Meghna Insurance posts a bit lower profit in 2021
Meghna Insurance Company Ltd noted a bit lower profit in the year that ended on December 31.
Its earnings per share stood at Tk 0.94 in 2021 compared to Tk 0.95 in the previous year.
Net asset value per share slipped to Tk 17.88 from Tk 26.04 a year ago, while net operating cash flow per share declined to Tk 6.13 against Tk 19.12 in 2020.
The board recommended a 3pc cash dividend for 2021, said the insurer in a filing on the Dhaka Stock Exchange.
Shares of Meghna Insurance were unchanged at Tk 44.80 on the DSE today.
The insurer also disclosed the financials for the first and second quarters of 2022.
The EPS stood at Tk 0.33 in the negative in the April-June quarter, against Tk 0.59 in the negative during the same period last year, the unaudited financial statements showed.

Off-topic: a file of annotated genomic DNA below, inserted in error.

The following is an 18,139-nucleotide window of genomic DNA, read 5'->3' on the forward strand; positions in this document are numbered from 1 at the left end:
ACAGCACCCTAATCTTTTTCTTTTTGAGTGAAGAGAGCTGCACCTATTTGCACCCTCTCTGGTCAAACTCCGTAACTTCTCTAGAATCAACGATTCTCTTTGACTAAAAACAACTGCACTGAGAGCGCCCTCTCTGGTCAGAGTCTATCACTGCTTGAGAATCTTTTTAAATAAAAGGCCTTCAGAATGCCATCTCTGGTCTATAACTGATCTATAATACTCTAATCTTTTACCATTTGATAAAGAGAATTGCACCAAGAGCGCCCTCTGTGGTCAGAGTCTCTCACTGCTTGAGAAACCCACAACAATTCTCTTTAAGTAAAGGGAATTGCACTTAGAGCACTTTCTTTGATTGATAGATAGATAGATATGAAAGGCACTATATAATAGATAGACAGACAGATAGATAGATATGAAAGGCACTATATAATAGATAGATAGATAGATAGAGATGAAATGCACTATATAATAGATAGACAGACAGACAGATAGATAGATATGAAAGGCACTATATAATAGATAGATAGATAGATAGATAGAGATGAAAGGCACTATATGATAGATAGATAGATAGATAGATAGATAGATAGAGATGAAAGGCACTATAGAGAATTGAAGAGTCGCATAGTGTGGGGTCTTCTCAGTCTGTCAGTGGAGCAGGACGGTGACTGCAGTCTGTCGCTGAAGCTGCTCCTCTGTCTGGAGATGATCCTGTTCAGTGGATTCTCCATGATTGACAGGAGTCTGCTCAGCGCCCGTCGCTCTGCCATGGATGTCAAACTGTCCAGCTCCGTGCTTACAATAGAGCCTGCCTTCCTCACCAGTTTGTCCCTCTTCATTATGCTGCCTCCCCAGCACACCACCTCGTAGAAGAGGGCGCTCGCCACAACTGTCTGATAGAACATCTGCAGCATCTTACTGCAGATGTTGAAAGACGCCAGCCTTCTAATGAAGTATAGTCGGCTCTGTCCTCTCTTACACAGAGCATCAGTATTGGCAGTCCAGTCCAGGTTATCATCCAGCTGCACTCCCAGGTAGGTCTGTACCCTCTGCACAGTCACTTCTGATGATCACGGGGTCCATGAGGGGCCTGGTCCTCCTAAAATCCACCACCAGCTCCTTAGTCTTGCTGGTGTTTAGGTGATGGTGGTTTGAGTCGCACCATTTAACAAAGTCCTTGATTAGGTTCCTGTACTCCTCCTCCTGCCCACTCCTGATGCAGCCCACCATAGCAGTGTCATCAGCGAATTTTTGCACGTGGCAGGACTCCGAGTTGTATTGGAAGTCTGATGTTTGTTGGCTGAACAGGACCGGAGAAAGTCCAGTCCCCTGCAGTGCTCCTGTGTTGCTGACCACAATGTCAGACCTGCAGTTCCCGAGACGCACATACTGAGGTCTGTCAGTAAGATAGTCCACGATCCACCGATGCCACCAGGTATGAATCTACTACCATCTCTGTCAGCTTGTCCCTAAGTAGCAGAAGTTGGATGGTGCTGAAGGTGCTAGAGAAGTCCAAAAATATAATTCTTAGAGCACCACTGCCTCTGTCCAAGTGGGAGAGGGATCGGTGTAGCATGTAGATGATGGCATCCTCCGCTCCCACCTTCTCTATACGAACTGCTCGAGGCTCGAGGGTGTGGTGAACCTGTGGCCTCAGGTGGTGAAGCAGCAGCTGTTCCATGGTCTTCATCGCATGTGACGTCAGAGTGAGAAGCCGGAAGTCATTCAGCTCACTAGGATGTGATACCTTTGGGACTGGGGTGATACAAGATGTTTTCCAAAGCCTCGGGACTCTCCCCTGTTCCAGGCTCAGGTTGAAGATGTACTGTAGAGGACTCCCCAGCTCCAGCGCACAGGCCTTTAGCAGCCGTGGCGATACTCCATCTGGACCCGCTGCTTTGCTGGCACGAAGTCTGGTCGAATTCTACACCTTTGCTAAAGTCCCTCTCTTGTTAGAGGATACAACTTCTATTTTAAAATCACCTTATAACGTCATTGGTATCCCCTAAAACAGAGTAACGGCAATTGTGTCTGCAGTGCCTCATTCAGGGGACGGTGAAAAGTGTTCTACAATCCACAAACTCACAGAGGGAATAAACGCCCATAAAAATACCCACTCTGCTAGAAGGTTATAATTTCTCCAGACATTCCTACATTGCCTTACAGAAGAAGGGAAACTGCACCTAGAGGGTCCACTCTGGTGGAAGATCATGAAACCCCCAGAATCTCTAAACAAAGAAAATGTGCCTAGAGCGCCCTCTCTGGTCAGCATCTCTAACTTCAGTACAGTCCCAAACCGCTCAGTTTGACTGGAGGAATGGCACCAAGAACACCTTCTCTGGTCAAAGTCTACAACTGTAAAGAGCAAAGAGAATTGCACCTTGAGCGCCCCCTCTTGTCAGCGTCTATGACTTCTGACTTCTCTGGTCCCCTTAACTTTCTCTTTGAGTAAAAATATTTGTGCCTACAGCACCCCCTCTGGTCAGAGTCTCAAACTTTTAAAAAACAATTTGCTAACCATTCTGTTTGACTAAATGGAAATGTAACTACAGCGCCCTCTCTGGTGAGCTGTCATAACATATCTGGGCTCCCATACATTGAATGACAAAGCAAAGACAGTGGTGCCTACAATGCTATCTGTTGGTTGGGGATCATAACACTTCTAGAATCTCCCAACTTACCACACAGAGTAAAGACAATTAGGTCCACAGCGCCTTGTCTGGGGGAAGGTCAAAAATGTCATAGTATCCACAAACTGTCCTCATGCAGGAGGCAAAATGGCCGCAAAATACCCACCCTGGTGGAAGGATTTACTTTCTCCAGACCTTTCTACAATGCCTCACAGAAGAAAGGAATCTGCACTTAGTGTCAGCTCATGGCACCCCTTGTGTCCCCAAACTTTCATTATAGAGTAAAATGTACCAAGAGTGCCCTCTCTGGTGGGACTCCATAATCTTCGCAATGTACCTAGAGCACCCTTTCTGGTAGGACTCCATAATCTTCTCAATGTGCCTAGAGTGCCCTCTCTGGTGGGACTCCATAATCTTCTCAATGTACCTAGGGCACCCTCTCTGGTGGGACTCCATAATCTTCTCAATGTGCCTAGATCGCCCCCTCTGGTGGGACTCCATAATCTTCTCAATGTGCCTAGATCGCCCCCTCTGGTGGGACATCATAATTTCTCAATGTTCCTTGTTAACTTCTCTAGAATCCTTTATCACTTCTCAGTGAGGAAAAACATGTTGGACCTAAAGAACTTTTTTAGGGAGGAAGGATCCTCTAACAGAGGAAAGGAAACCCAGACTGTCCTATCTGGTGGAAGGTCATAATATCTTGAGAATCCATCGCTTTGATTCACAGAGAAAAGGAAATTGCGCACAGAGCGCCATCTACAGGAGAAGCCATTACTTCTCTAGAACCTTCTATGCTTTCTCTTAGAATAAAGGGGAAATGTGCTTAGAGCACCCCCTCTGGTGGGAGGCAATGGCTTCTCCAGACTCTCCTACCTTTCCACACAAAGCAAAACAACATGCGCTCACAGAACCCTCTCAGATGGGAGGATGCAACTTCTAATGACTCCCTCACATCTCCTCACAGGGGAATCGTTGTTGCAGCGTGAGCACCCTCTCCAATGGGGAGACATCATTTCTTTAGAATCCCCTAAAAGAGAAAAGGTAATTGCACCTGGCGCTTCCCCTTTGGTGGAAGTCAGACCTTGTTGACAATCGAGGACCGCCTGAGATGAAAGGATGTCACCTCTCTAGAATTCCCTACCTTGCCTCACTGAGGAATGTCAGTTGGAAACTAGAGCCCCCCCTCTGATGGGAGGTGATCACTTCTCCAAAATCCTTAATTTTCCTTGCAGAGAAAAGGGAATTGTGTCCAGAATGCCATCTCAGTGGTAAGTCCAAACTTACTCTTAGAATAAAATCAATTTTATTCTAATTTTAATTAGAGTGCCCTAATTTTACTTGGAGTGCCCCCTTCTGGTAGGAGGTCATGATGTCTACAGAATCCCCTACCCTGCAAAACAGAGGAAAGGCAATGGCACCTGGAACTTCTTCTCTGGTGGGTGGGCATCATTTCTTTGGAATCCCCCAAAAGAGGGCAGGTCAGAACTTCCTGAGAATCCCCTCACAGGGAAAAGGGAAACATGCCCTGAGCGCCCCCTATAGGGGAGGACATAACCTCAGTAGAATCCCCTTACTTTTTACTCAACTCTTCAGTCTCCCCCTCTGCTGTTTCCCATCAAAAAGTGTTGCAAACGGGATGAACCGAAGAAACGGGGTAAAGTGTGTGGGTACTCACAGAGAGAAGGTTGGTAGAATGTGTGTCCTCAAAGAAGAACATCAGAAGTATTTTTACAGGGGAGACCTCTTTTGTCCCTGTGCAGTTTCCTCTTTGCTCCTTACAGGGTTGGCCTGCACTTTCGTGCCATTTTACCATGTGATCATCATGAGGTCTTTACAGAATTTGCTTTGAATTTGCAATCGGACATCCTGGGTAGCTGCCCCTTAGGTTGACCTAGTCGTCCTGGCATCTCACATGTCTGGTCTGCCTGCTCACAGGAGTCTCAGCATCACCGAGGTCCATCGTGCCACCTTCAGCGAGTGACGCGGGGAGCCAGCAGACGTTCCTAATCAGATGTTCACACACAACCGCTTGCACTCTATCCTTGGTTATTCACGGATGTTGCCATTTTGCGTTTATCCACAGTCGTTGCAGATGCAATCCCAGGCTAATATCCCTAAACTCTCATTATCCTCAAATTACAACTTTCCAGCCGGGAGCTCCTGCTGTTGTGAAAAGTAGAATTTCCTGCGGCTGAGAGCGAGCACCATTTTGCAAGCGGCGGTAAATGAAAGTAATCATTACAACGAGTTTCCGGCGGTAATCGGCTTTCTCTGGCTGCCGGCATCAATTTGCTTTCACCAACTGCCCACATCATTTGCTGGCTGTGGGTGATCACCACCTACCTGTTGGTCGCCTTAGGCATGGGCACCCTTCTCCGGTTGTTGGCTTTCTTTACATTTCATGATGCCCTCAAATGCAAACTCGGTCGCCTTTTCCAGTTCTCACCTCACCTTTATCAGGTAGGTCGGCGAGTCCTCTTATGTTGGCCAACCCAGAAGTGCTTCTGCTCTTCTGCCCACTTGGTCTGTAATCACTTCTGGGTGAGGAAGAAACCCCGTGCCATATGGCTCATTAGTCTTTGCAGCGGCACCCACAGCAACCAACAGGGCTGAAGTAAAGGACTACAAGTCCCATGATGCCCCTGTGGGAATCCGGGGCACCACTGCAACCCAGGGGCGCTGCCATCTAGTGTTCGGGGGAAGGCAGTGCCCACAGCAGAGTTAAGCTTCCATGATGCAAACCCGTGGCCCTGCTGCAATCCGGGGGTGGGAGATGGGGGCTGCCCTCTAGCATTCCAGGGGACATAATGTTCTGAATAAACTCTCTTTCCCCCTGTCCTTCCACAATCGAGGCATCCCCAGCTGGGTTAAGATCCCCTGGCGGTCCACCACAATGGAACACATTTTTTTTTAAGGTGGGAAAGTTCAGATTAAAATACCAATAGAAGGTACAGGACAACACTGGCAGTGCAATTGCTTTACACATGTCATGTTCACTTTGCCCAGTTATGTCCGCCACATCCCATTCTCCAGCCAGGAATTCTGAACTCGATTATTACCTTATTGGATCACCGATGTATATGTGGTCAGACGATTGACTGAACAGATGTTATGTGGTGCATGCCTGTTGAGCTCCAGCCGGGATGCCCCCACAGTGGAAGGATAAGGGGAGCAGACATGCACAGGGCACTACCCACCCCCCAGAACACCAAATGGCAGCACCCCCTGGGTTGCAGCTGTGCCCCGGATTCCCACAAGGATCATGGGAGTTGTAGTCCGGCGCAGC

The insurer, however, made a profit in the first half of 2022 when EPS stood at Tk 0.26, albeit down from Tk 1.10 registered in the identical six-month period of 2021.
The EPS fell to Tk 0.66 in the first quarter from Tk 1.83 last year.
Despite Banking turmoil in US, Interest rates Hikes
The US central bank has raised interest rates again, despite fears that the move could add to financial turmoil after a string of bank failures.
The Federal Reserve increased its key rate by 0.25 percentage points, calling the banking system “sound and resilient”.
But it also warned that fallout from the bank failures may hurt economic growth in the months ahead.
The Fed has been raising borrowing costs in a bid to stabilize prices.
But the sharp increase in interest rates since last year has led to strains in the banking system.